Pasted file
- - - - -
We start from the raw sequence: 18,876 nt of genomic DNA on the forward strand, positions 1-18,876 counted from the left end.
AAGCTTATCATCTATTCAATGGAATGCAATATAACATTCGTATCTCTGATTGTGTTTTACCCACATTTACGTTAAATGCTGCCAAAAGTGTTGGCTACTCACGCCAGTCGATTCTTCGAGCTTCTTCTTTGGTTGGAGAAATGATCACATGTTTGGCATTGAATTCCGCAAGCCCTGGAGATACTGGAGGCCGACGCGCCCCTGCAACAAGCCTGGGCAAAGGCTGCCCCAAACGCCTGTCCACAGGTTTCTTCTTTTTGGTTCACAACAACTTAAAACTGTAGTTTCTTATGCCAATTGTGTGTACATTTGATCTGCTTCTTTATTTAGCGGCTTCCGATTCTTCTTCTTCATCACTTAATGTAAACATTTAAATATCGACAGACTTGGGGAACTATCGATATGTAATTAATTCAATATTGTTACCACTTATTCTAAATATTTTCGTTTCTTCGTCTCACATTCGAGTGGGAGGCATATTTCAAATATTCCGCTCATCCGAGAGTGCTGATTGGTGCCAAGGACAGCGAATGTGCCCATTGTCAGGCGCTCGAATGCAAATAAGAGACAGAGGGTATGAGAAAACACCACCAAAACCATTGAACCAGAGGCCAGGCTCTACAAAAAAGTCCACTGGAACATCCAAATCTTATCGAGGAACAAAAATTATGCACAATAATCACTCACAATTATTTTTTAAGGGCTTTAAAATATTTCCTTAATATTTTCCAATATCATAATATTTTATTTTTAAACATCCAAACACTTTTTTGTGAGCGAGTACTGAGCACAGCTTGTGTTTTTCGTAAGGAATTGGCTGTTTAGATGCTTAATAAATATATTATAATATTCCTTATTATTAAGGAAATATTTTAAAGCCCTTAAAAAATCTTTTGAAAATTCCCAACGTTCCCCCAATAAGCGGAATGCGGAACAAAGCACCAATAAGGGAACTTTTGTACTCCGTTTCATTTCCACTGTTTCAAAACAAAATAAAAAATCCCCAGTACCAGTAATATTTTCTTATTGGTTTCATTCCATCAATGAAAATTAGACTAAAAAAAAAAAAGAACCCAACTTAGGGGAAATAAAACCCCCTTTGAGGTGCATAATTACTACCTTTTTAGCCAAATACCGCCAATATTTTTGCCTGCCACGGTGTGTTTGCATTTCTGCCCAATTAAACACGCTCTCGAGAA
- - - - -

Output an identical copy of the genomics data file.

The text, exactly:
We start from the raw sequence: 18,876 nt of genomic DNA on the forward strand, positions 1-18,876 counted from the left end.
AAGCTTATCATCTATTCAATGGAATGCAATATAACATTCGTATCTCTGATTGTGTTTTACCCACATTTACGTTAAATGCTGCCAAAAGTGTTGGCTACTCACGCCAGTCGATTCTTCGAGCTTCTTCTTTGGTTGGAGAAATGATCACATGTTTGGCATTGAATTCCGCAAGCCCTGGAGATACTGGAGGCCGACGCGCCCCTGCAACAAGCCTGGGCAAAGGCTGCCCCAAACGCCTGTCCACAGGTTTCTTCTTTTTGGTTCACAACAACTTAAAACTGTAGTTTCTTATGCCAATTGTGTGTACATTTGATCTGCTTCTTTATTTAGCGGCTTCCGATTCTTCTTCTTCATCACTTAATGTAAACATTTAAATATCGACAGACTTGGGGAACTATCGATATGTAATTAATTCAATATTGTTACCACTTATTCTAAATATTTTCGTTTCTTCGTCTCACATTCGAGTGGGAGGCATATTTCAAATATTCCGCTCATCCGAGAGTGCTGATTGGTGCCAAGGACAGCGAATGTGCCCATTGTCAGGCGCTCGAATGCAAATAAGAGACAGAGGGTATGAGAAAACACCACCAAAACCATTGAACCAGAGGCCAGGCTCTACAAAAAAGTCCACTGGAACATCCAAATCTTATCGAGGAACAAAAATTATGCACAATAATCACTCACAATTATTTTTTAAGGGCTTTAAAATATTTCCTTAATATTTTCCAATATCATAATATTTTATTTTTAAACATCCAAACACTTTTTTGTGAGCGAGTACTGAGCACAGCTTGTGTTTTTCGTAAGGAATTGGCTGTTTAGATGCTTAATAAATATATTATAATATTCCTTATTATTAAGGAAATATTTTAAAGCCCTTAAAAAATCTTTTGAAAATTCCCAACGTTCCCCCAATAAGCGGAATGCGGAACAAAGCACCAATAAGGGAACTTTTGTACTCCGTTTCATTTCCACTGTTTCAAAACAAAATAAAAAATCCCCAGTACCAGTAATATTTTCTTATTGGTTTCATTCCATCAATGAAAATTAGACTAAAAAAAAAAAAGAACCCAACTTAGGGGAAATAAAACCCCCTTTGAGGTGCATAATTACTACCTTTTTAGCCAAATACCGCCAATATTTTTGCCTGCCACGGTGTGTTTGCATTTCTGCCCAATTAAACACGCTCTCGAGAA